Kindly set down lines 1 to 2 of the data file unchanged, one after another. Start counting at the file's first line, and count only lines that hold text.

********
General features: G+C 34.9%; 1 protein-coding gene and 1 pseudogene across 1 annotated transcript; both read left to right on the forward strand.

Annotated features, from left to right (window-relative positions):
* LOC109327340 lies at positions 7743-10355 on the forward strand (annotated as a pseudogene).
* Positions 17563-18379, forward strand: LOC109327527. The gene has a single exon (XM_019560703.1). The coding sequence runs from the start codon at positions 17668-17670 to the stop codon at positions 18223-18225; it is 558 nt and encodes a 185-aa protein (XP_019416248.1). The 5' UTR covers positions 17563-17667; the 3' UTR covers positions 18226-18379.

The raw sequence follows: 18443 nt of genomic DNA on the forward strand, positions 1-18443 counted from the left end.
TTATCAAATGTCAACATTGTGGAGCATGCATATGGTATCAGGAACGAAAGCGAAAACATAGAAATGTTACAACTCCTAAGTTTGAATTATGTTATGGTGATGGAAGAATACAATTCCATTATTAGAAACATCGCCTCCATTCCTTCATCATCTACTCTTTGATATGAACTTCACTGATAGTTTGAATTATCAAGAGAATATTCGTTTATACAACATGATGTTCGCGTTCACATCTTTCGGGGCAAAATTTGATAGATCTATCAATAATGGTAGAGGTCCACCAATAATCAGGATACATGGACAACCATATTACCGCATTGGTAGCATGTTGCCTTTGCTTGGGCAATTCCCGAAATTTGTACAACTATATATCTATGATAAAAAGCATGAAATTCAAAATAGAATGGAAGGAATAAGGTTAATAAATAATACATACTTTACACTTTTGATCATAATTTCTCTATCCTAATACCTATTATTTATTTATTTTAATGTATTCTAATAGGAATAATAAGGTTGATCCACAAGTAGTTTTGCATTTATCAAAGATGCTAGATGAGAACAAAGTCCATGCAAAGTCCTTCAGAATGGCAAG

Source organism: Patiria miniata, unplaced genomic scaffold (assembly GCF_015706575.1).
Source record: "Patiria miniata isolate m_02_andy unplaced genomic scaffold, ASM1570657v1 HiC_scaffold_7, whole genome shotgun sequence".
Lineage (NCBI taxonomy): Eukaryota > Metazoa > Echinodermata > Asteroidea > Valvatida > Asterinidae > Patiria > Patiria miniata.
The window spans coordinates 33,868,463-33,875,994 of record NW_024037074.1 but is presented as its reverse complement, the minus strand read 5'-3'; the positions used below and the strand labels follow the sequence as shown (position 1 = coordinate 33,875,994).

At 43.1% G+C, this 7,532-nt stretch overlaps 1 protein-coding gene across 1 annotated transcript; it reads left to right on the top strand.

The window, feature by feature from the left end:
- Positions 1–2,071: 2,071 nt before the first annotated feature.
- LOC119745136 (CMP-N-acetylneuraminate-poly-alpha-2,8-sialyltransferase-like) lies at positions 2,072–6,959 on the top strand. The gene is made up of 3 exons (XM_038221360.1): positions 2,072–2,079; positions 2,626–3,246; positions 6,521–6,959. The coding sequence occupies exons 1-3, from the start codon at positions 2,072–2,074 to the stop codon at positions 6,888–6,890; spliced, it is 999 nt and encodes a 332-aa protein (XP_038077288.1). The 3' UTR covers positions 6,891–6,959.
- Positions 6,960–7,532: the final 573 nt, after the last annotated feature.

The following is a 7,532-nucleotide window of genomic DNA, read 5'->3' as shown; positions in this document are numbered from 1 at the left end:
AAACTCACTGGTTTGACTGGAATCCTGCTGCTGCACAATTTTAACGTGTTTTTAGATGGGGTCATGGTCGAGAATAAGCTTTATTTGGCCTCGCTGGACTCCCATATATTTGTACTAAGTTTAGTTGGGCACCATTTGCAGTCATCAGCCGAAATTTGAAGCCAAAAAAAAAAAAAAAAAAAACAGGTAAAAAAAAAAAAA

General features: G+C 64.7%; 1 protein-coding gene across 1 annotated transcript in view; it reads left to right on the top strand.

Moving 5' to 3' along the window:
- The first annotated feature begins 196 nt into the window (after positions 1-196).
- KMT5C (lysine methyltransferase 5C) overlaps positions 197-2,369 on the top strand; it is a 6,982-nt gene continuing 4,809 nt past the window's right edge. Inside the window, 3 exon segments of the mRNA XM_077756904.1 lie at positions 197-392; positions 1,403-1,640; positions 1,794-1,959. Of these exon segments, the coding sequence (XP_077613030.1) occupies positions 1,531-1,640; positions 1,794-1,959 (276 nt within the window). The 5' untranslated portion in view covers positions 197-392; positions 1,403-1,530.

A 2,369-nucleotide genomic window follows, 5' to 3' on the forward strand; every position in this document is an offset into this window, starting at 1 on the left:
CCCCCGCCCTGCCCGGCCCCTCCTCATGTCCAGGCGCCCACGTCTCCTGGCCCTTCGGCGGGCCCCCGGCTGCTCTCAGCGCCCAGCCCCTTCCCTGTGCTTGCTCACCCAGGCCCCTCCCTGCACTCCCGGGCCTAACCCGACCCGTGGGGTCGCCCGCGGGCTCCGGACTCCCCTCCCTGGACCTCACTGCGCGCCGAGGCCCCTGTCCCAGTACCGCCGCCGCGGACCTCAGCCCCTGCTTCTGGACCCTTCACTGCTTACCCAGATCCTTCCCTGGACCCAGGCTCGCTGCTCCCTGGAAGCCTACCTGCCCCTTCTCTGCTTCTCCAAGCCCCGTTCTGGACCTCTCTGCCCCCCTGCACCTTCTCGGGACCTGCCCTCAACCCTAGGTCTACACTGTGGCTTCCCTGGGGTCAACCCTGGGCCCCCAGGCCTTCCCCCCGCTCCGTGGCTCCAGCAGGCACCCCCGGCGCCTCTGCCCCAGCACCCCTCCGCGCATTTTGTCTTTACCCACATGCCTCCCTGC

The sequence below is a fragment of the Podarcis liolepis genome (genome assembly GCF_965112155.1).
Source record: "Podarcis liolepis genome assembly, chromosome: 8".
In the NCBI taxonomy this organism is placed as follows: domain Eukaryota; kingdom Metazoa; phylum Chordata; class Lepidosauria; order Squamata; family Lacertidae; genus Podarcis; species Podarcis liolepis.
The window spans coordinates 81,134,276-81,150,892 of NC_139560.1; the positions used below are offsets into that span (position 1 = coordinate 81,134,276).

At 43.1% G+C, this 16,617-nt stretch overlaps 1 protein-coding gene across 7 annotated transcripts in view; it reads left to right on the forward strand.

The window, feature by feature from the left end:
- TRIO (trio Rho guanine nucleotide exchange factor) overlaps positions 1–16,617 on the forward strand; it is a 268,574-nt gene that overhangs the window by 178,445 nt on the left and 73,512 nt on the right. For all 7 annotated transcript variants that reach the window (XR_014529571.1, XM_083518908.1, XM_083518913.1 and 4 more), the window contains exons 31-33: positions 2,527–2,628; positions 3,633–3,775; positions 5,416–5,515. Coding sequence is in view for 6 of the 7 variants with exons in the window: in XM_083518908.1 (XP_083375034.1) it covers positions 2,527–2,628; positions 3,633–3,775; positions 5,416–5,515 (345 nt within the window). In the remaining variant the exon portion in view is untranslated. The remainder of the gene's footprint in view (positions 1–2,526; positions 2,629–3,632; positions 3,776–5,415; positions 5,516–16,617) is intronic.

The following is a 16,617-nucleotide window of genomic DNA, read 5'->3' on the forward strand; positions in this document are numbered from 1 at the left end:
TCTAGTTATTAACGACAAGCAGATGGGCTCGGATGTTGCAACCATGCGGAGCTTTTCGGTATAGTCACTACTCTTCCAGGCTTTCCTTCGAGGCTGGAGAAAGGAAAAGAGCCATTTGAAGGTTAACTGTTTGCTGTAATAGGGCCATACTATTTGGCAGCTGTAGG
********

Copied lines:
General features: G+C 34.9%; 1 protein-coding gene and 1 pseudogene across 1 annotated transcript; both read left to right on the forward strand.

Annotated features, from left to right (window-relative positions):